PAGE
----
Slimy, causes bubbles, but kinda tasty

It deserved another chance.

But it would be on my terms.

So I bought 1-1/2 pounds of tomatillos and set forth to make salsa verde from this recipe. If it was to enter my mouth again, it would do so in an orchestra of ingredients. To the tomatillo’s steady piano would come the onion’s violin, the garlic’s clarinet, the cilantro’s flute, and the jalapeño’s timpani.

I would be their conductor.

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The tomatillos come with a husk, but one of several reasons I warned you last time not to trust them. They are from the family of nightshades, after all. They hide. So don’t trust them.

Do eat. Don’t trust.

Inside the husk, you will find a slippery, sticky slime that both gets on your fingers–see slight shiny area on my thumbnail in the picture above–and also causes a bubbly foam to form in the colander when rinsing (which is mandatory). Give these puppies a wash-down:

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I must admit, the green is a very pleasant green, which is another reason I thought this green was admissible to this very black-and-white blog. Below is not black-and-white nor only green, but it’s one of my favorite songs from “GLEE,” and I think it should be considered as an Anthem To the Misunderstood Tomatillo:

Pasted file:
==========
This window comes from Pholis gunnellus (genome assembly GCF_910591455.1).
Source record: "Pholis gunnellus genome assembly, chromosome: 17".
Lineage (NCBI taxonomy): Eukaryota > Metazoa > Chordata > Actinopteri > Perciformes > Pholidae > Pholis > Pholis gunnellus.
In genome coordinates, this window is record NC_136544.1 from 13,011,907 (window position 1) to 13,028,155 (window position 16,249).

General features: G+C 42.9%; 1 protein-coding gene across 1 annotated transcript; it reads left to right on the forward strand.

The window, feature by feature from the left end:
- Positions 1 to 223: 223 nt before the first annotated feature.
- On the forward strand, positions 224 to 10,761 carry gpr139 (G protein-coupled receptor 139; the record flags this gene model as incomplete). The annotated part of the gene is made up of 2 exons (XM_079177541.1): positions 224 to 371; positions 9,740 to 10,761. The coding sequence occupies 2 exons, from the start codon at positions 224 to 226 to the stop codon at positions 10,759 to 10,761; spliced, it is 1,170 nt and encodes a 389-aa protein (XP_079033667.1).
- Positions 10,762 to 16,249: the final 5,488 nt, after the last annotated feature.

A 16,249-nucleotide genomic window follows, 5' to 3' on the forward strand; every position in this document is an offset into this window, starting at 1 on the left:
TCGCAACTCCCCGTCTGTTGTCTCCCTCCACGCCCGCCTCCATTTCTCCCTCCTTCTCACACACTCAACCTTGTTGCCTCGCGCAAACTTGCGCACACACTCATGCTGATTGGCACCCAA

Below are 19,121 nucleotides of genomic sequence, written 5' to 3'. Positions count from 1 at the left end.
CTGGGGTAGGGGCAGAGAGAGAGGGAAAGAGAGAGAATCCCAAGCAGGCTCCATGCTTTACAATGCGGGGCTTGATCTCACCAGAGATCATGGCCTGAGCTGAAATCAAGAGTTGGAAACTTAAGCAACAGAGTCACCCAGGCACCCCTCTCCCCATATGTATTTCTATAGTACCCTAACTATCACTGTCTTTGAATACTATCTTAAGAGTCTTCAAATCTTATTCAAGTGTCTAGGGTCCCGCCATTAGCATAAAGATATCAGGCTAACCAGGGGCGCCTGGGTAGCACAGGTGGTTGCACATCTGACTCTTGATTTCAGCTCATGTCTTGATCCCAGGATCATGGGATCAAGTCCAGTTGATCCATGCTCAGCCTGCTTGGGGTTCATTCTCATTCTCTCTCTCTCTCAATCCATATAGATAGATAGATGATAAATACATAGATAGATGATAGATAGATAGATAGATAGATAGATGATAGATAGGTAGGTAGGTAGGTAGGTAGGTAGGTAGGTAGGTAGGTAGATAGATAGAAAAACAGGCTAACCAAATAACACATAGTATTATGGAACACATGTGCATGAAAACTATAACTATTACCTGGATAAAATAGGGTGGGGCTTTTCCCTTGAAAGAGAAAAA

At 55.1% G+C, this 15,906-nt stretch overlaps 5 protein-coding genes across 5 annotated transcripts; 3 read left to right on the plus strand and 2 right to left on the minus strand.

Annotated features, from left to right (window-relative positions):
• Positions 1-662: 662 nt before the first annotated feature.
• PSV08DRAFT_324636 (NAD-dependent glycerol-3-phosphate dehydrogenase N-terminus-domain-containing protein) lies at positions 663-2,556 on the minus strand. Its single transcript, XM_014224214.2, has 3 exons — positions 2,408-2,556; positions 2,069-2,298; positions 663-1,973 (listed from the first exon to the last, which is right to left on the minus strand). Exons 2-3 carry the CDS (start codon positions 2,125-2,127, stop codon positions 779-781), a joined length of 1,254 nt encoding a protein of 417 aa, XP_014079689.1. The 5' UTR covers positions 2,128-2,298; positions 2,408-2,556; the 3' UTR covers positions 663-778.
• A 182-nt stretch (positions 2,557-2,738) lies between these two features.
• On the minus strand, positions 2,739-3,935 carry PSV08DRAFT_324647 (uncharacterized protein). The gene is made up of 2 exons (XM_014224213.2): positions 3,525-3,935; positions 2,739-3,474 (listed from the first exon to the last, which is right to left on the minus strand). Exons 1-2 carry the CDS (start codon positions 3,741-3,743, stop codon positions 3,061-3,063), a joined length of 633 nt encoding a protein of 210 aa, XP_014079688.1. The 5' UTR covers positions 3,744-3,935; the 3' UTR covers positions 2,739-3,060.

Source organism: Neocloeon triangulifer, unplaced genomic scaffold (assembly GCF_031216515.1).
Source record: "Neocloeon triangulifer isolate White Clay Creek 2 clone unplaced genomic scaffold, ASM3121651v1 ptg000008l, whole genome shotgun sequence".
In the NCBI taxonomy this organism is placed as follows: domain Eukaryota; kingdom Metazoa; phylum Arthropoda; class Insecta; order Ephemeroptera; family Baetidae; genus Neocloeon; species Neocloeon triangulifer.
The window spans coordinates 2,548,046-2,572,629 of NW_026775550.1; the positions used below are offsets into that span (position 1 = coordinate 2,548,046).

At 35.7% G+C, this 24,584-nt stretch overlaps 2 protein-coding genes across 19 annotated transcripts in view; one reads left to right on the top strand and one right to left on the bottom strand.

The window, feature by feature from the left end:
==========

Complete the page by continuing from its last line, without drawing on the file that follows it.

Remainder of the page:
[youtube https://www.youtube.com/watch?v=3CcSJkETIoc]

Well, after washing them behind the ears, these little fellows are ready for service. There are three ways to prepare them for salsa: broiling, pan roasting, and boiling. I chose broiling, and it worked out great. Since that’s the way I went, I’m suggesting here that that’s the preferred method. Best taste, etc. Certainly the easiest clean-up: cover a baking sheet with tin foil and away you go.

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Anytime you get to blend things (see below), it makes an mediocre short order cook into a Michelin-star chef, because what comes out is quite edible when one uses the technology equivalent of a bionic piranha to emulsify the ingredients.

The green goes from sickly to radioactive to, after chilling, a gentle field green, suitable for the best of tortilla chip, in this case HEB’s own store brand, which hold up under both salsa and thick queso.

I must say, since we had just had queso–also made by this Yankee, but using approved ingredients (Velveeta, canned Ro*Tel tomatoes, and Jimmy Dean sausage)–dipping a chip into the salsa verde, while brisk and tart and picante, was a bit like dipping a baked potato into butter. It works, but it lacks.

Next time, we shall seek to use the salsa as an additive in something.

But for now, it passed the test.

 

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